Said NCUA in a statement, “NCUA has determined that the most effective course of action is to pursue an orderly wind-down of those services from U.S. Central Bridge.”
Added NCUA Board Chairman Debbie Matz in the statement: “The proposals we received from other bidders did not meet NCUA’s responsibility to minimize service disruptions and impose the lowest possible cost.”
The regulator stressed: “Each corporate credit union, if it has not already done so, now needs to begin the process of transferring to a vendor that will replace U.S. Central Bridge’s APEX system in order to continue uninterrupted payment services to member credit unions.”
Earlier it had been rumored that Fiserv Inc. and Lending Tools were actively bidding for the U.S. Central payments lines of business. Neither company confirmed their interest to this publication.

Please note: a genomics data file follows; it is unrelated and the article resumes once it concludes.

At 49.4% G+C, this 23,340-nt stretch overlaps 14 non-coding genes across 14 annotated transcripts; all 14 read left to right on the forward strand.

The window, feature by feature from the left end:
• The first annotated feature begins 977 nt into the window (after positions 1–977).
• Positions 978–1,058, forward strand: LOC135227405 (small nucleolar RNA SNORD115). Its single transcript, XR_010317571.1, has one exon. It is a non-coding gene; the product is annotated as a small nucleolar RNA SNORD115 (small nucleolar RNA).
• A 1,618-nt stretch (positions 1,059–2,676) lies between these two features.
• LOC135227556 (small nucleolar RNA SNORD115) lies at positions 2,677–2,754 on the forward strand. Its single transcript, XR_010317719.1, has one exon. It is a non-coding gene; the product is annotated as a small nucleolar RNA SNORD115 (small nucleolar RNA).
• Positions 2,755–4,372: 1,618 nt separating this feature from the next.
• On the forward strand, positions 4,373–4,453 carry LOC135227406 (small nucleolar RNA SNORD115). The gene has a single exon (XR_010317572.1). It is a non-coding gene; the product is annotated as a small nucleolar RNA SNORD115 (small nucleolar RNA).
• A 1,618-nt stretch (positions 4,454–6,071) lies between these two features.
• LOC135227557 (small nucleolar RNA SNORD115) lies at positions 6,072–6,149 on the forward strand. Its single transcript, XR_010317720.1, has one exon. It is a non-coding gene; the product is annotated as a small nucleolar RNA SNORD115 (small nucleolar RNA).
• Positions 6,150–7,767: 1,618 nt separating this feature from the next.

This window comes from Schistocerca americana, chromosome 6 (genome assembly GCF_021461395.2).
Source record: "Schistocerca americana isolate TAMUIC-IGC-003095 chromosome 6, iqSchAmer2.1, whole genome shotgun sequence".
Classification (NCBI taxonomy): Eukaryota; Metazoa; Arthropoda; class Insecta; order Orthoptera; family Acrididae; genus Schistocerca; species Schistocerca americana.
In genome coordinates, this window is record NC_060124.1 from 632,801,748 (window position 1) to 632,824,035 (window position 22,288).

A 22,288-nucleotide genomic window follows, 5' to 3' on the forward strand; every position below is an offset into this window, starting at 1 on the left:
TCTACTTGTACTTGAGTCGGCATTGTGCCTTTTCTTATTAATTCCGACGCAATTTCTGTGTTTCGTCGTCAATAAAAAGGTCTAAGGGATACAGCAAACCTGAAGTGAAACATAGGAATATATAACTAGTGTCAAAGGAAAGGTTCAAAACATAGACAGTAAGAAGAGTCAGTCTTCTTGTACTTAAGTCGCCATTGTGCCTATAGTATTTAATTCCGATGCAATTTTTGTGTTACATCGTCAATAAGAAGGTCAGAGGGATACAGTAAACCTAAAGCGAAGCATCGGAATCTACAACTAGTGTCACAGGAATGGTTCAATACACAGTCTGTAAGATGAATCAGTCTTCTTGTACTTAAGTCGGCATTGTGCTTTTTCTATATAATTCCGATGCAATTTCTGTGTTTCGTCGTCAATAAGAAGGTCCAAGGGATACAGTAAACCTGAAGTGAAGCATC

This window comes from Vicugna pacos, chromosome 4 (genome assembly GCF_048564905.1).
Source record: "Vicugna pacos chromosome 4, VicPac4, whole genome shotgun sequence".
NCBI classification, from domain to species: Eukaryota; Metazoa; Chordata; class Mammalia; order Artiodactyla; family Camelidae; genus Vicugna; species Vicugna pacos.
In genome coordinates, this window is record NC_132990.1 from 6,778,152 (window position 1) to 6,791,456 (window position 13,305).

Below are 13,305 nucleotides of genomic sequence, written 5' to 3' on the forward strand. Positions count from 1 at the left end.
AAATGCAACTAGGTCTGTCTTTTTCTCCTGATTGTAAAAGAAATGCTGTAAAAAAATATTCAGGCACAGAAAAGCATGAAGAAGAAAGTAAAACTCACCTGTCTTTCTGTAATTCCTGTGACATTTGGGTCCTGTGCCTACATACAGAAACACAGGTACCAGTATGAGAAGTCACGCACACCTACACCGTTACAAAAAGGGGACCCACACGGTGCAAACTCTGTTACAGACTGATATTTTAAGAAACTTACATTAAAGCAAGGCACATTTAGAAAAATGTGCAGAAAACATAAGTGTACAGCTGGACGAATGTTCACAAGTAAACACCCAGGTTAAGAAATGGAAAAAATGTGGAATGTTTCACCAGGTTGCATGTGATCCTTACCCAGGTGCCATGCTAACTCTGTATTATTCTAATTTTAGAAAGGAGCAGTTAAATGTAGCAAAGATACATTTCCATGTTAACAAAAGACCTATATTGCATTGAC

Recently, Lending Tools had disclosed it was aggressively pursuing “binding agreements” with a “significant” number of corporate credit unions. Observers interpreted that as an indication that the Wichita, Kan.-based payments company was no longer pursuing its bid for US Central.
Impacts of NCUA’s decision to “wind down” these portions of U.S. Central may be sizable on some corporates that had made heavy use of U.S. Central.
Those same corporates had, earlier this year, tried but failed to form a new entity to take over the U.S. Central payments business.
In making its announcement regarding U.S. Central, the regulator did not provide a timeline. Earlier this year, however, it had promised “uninterrupted service” from the bridge.
On Dec. 15, the agency said it had awarded U.S. Central's online and mobile bill pay business - Corporate Network eCom - to CO-OP Financial Services.